The Post-Flood Scene Along the Buffalo Bayou Hike and Bike Trail near Tony Marron Park

Sims Metal Management Proler Southwest Scrap Recycling Facility, 90 Hirsch Rd, Galena Park, Houston, 77052

Bryan Parras snagged some after-shots of Buffalo Bayou’s up-and-down number near Tony Marron Park just east of Hirsch Rd. this week, as the rain let up on Monday afternoon and again yesterday morning. Across the channel on the north bank is the Sims Metal Management’s Proler Southwest recycling facility, whose scrap piles shown above were still soaking their toes beneath the freshly-elevated water line at the time of the Monday photos.

Below is a view of both the park’s trails and the Sims facility, looking east from the Hirsch bridge across the bayou’s confluence with somewhat-redecorated Japhet Creek from the north:



The bulkhead marking the edge of the facility was entirely submerged, as was some of the scrap stockpile:


Here’s the view from yesterday morning, after the water had dropped back a bit:

Sims Metal Management Proler Southwest Scrap Recycling Facility, 90 Hirsch Rd, Galena Park, Houston, 77052

Photos: Bryan Parras/T.E.J.A.S.

Piled High in Fifth Ward

9 Comment

  • This is horrible. I hope these guys get fined badly. This is the type of picture people think of when they envision Houston bayous. Time for that facility to shut down.

  • You do realize that shutting down that facility means millions of pounds of reusable material going NOT into a landfill, but to just another scrap yard that operates just the same way. Scrap metal is BIG business. Especially in Houston where prices are higher than anywhere else in the Texas market. Houston is also one of the most regulated scrap metal industries in the U.S. Not only do you have to submit daily reports to the state including everything down to the thumbprint of every seller, you also have to submit that to HPD. That’s even if you get through the arduous task of being allowed to own and operate a scrap yard in Houston. Those photos are from the south yard at Sims which is all ferrous metal that gets loaded onto barges at that location and shipped primarily to Turkey. Ferrous metals out of Houston primarily sell in China or India direct with Alcoa consuming a majority of all can biscuits. The facility is placed there for good reason. Take a trip down the bayou on a kayak and you’ll see a lot more shit than that on a good day……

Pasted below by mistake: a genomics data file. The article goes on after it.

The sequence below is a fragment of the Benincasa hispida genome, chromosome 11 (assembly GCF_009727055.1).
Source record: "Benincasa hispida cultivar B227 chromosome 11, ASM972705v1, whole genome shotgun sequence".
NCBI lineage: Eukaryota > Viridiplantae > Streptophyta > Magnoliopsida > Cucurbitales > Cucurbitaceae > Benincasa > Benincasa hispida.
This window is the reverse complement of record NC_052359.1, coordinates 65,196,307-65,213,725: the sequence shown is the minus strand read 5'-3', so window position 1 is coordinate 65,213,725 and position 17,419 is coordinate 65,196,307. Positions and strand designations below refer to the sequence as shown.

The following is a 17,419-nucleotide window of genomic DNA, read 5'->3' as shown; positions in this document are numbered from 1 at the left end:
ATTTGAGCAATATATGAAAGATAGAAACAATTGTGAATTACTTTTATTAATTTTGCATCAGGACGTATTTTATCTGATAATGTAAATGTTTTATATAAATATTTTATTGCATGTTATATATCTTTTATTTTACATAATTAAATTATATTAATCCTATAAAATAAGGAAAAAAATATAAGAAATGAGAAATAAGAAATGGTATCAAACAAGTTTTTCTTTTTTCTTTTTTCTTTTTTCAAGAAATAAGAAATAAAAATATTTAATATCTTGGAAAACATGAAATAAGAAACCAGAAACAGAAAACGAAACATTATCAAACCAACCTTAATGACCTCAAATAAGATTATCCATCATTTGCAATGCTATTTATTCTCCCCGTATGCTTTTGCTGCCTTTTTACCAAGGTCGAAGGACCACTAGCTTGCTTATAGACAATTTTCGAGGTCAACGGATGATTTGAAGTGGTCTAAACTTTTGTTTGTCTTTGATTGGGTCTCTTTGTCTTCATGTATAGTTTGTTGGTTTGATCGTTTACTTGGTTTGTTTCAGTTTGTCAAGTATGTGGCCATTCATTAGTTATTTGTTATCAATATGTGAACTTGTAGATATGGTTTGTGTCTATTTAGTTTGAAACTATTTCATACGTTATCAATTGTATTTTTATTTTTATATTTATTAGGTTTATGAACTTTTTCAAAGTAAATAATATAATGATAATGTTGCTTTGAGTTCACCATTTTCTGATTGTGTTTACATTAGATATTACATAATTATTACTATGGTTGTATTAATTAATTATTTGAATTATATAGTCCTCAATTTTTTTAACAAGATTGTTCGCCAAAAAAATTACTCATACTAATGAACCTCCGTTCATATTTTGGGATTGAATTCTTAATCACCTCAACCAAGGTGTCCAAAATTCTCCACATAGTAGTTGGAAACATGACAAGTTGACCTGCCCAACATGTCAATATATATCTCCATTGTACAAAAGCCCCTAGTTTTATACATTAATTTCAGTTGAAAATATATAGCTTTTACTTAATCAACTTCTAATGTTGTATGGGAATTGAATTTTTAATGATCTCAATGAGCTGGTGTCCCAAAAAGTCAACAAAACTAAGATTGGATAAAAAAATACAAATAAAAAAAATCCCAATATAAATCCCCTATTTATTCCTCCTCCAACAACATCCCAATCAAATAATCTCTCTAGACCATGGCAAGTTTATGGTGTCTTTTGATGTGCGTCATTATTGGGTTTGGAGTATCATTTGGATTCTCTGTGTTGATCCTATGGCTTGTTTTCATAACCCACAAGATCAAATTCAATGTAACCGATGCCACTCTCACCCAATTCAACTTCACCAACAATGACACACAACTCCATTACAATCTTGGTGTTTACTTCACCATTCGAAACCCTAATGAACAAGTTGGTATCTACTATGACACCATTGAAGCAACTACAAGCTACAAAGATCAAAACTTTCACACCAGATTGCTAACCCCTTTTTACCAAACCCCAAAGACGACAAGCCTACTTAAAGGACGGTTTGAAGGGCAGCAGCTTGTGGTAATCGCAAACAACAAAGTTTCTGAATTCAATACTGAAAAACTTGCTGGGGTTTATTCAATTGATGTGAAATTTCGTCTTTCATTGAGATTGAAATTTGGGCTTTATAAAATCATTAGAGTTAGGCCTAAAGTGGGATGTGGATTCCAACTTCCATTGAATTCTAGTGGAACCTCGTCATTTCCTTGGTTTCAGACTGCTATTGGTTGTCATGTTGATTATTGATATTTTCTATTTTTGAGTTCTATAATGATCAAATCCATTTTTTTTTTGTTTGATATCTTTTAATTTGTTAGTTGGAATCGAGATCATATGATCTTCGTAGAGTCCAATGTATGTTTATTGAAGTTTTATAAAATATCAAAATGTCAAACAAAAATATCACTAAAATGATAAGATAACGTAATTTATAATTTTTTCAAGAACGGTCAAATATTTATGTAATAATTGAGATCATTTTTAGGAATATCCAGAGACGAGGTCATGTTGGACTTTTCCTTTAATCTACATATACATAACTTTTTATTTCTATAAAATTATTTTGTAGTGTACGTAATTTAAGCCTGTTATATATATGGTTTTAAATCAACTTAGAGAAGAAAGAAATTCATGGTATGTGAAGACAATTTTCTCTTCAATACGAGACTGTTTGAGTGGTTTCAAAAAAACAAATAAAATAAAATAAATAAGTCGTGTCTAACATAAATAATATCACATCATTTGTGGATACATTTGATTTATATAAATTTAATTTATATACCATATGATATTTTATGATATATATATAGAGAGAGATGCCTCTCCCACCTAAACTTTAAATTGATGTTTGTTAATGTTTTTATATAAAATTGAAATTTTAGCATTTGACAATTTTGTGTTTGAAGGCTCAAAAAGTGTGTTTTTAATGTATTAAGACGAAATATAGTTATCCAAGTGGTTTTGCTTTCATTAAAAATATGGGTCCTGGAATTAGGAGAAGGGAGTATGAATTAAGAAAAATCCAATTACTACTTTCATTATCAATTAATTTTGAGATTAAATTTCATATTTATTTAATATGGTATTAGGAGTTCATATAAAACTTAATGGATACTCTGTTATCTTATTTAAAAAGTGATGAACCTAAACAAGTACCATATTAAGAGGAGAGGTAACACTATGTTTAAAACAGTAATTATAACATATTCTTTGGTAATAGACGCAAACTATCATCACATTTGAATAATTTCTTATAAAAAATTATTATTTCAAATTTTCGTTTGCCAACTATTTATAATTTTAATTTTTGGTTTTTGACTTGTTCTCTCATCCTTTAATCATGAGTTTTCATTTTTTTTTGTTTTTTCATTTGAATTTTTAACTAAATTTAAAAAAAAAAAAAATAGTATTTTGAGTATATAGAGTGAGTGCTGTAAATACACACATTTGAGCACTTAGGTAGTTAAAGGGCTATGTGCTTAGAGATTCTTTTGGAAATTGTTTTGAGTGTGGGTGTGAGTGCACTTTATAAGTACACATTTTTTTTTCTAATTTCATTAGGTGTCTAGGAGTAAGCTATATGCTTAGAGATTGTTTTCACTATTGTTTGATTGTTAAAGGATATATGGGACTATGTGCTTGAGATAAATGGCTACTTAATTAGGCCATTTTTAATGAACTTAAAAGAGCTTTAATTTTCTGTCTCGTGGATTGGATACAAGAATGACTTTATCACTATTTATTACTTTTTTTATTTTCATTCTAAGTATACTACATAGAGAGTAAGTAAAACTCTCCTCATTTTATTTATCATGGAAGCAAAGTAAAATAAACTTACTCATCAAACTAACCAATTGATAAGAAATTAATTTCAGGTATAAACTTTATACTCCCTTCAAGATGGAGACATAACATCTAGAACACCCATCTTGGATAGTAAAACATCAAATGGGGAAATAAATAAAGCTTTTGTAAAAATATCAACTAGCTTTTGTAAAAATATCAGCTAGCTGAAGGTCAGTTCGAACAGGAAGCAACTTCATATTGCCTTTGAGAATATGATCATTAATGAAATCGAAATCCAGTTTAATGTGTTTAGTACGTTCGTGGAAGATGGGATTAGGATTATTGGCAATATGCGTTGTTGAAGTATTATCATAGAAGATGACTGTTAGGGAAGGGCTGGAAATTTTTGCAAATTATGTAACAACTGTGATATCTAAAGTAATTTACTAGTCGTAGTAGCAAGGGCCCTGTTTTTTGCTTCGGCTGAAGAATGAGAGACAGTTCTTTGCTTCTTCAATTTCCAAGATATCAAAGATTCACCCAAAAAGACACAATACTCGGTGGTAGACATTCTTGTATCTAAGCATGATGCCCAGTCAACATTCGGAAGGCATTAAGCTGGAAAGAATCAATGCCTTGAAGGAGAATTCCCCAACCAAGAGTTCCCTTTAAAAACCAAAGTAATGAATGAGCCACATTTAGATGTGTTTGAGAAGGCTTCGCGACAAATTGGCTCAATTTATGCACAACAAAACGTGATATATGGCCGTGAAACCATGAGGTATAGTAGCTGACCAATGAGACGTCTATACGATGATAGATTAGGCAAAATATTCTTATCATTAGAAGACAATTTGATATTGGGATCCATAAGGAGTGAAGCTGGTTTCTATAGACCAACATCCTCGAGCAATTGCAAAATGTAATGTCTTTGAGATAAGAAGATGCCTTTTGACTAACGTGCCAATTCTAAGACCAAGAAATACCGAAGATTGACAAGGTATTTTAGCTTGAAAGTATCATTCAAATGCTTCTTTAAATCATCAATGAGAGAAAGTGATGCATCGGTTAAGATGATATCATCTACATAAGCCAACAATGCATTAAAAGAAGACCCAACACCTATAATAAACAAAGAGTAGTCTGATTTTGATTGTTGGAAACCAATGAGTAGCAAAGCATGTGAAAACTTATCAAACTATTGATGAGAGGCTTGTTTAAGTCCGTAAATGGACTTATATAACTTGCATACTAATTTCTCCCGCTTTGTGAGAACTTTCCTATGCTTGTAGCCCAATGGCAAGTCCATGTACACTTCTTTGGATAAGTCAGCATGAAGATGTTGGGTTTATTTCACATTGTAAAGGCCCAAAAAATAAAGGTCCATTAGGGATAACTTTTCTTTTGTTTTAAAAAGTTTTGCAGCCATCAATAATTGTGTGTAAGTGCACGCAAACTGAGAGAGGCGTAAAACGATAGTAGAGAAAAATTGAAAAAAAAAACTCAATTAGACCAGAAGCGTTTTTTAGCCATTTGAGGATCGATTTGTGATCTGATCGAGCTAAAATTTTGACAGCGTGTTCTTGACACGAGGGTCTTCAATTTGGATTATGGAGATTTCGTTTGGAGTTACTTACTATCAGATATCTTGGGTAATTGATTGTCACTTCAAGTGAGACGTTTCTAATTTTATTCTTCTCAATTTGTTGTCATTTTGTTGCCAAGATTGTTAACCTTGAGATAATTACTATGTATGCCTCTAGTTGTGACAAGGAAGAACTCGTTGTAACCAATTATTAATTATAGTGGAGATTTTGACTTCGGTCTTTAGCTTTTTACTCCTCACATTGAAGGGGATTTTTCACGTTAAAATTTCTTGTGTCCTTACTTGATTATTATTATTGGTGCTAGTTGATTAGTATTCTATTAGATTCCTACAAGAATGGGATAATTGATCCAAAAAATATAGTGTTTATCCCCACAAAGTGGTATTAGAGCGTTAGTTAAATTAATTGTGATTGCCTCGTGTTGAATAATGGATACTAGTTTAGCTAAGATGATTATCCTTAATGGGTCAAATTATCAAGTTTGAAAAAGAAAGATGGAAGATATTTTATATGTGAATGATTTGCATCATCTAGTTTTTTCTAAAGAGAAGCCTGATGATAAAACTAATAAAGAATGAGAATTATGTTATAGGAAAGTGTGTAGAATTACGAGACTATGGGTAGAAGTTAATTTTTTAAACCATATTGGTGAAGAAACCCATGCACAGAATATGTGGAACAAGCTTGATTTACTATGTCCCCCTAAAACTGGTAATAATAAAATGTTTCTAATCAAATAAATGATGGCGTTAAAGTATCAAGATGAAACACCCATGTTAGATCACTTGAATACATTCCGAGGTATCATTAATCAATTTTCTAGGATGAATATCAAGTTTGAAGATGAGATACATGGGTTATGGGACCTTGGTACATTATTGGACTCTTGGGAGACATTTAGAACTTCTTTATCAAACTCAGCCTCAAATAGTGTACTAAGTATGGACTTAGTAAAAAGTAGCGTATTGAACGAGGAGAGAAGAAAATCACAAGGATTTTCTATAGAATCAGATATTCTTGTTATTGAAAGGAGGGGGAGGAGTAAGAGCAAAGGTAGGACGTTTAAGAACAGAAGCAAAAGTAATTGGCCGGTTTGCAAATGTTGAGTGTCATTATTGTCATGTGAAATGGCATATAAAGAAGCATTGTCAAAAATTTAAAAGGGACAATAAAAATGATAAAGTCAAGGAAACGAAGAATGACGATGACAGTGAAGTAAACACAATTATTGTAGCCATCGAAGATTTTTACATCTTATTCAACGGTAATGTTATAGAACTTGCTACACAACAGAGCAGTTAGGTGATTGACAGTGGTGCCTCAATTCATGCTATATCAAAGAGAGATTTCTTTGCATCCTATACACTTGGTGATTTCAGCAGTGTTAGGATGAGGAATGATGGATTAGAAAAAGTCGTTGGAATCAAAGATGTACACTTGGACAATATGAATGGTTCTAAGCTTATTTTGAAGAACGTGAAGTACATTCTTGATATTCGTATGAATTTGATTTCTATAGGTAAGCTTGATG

• With the invasive Chinese Tallow Tree in the foreground one might guess this photo was taken in a third world country in South East Asia

  • This is just east of Hirsch road in the main artery of Buffalo bayou, 2 miles from downtown. There is a need for facilities like this but they should also be designed above the 500 year flood plane. This is a sign of poor management and a company that hasn’t updated their facility to keep the area environmentally safe for the surrounding neighborhood. Poor or not, residents shouldn’t be subjected to the health hazards of a poorly managed facility.

  • Why do you put all that stuff by the bayou where it can drop in? There’s needs to be a regulation against that.

  • In response to Toby, I just was listening to a news article that was discussion how recycling has not generated any true income for several years. Much of the money earned is coming back in the form of subsidies. Not sure how much of this related to metal found in that heap but aluminum, glass and plastic cost more to process and ship for recycling than can be made financially. I hope some attempt is made at trying to recover any materials that made their way into the bayou.

  • Toby: Why all the tumb prints and reporting to HPD if you want to operating a scrap yard?

  • Cody; Ever had the copper wires stolen from your AC unit?

  • @Cody, the thumb prints and photos are required to help find thieves who steal metal and then sell to recyclers. Like Montrose1100 said, it’s to help discourage the guys who steal your electrical wiring and air conditioners. Or, the ones that sweep through a cemetery stealing all the vases.

    @C, Proler loads barges there. It’s hard to load a barge with stuff that’s not right next to the water.

    @rgrhourgr, the lack of profit in recycling applies to the City of Houston recycling program. Firms like Proler make a lot of money gathering scrap and selling it to mills for conversion to raw steel.

    I think there’s little risk of contamination from the metal there, other than rust.